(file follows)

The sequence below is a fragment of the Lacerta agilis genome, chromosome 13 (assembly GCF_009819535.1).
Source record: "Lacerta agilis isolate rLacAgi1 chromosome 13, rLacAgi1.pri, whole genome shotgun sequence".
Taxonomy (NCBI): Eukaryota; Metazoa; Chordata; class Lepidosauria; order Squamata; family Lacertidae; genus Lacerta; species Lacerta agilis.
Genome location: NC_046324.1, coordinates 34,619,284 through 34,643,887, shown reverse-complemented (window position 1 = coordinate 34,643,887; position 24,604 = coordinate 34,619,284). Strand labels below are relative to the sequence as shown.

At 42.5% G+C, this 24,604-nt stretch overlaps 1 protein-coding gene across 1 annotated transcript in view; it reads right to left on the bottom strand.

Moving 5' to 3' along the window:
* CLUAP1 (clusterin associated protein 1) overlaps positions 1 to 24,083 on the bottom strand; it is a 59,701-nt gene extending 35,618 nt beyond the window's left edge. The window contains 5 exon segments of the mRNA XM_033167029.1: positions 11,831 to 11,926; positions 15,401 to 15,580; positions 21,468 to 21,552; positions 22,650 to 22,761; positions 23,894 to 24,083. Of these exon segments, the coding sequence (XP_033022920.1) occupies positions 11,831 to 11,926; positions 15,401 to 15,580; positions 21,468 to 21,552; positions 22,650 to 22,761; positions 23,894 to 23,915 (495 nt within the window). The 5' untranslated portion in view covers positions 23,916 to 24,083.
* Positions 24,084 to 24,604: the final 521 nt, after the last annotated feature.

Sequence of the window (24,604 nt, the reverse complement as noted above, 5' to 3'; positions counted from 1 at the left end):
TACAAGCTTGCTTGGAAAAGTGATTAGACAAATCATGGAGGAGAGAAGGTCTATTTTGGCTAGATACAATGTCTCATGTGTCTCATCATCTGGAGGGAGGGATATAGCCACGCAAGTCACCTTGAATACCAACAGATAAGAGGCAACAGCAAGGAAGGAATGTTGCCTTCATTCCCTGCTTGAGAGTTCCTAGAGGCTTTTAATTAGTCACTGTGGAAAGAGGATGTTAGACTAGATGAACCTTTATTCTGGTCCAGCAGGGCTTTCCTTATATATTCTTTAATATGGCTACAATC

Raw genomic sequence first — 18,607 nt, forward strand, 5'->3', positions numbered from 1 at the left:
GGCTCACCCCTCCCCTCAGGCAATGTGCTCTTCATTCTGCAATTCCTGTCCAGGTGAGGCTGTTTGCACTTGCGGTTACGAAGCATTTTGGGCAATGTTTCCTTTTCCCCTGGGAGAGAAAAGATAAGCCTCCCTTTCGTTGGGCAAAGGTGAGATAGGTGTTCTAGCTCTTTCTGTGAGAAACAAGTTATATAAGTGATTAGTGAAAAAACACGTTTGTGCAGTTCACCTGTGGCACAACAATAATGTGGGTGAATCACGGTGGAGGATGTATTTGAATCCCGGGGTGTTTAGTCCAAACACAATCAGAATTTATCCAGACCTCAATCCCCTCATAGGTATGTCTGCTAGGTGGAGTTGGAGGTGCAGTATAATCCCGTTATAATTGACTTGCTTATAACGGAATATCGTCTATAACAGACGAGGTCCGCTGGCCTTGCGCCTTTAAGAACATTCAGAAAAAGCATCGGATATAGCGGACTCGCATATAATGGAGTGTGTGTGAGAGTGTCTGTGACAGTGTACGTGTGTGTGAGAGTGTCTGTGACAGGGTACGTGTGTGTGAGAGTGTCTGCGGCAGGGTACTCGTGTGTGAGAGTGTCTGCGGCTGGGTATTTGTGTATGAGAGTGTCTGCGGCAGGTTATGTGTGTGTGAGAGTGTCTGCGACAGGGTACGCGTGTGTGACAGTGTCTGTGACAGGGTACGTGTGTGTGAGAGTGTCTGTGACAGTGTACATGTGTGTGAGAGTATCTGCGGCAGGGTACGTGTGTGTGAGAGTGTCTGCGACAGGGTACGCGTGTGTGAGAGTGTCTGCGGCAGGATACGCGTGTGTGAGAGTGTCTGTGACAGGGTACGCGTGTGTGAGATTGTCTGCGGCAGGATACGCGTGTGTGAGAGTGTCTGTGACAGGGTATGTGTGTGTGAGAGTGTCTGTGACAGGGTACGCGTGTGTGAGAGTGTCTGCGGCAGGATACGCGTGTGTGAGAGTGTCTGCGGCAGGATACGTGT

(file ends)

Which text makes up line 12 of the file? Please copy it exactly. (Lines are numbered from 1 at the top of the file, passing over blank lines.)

GGCTCACCCCTCCCCTCAGGCAATGTGCTCTTCATTCTGCAATTCCTGTCCAGGTGAGGCTGTTTGCACTTGCGGTTACGAAGCATTTTGGGCAATGTTTCCTTTTCCCCTGGGAGAGAAAAGATAAGCCTCCCTTTCGTTGGGCAAAGGTGAGATAGGTGTTCTAGCTCTTTCTGTGAGAAACAAGTTATATAAGTGATTAGTGAAAAAACACGTTTGTGCAGTTCACCTGTGGCACAACAATAATGTGGGTGAATCACGGTGGAGGATGTATTTGAATCCCGGGGTGTTTAGTCCAAACACAATCAGAATTTATCCAGACCTCAATCCCCTCATAGGTATGTCTGCTAGGTGGAGTTGGAGGTGCAGTATAATCCCGTTATAATTGACTTGCTTATAACGGAATATCGTCTATAACAGACGAGGTCCGCTGGCCTTGCGCCTTTAAGAACATTCAGAAAAAGCATCGGATATAGCGGACTCGCATATAATGGAGTGTGTGTGAGAGTGTCTGTGACAGTGTACGTGTGTGTGAGAGTGTCTGTGACAGGGTACGTGTGTGTGAGAGTGTCTGCGGCAGGGTACTCGTGTGTGAGAGTGTCTGCGGCTGGGTATTTGTGTATGAGAGTGTCTGCGGCAGGTTATGTGTGTGTGAGAGTGTCTGCGACAGGGTACGCGTGTGTGACAGTGTCTGTGACAGGGTACGTGTGTGTGAGAGTGTCTGTGACAGTGTACATGTGTGTGAGAGTATCTGCGGCAGGGTACGTGTGTGTGAGAGTGTCTGCGACAGGGTACGCGTGTGTGAGAGTGTCTGCGGCAGGATACGCGTGTGTGAGAGTGTCTGTGACAGGGTACGCGTGTGTGAGATTGTCTGCGGCAGGATACGCGTGTGTGAGAGTGTCTGTGACAGGGTATGTGTGTGTGAGAGTGTCTGTGACAGGGTACGCGTGTGTGAGAGTGTCTGCGGCAGGATACGCGTGTGTGAGAGTGTCTGCGGCAGGATACGTGT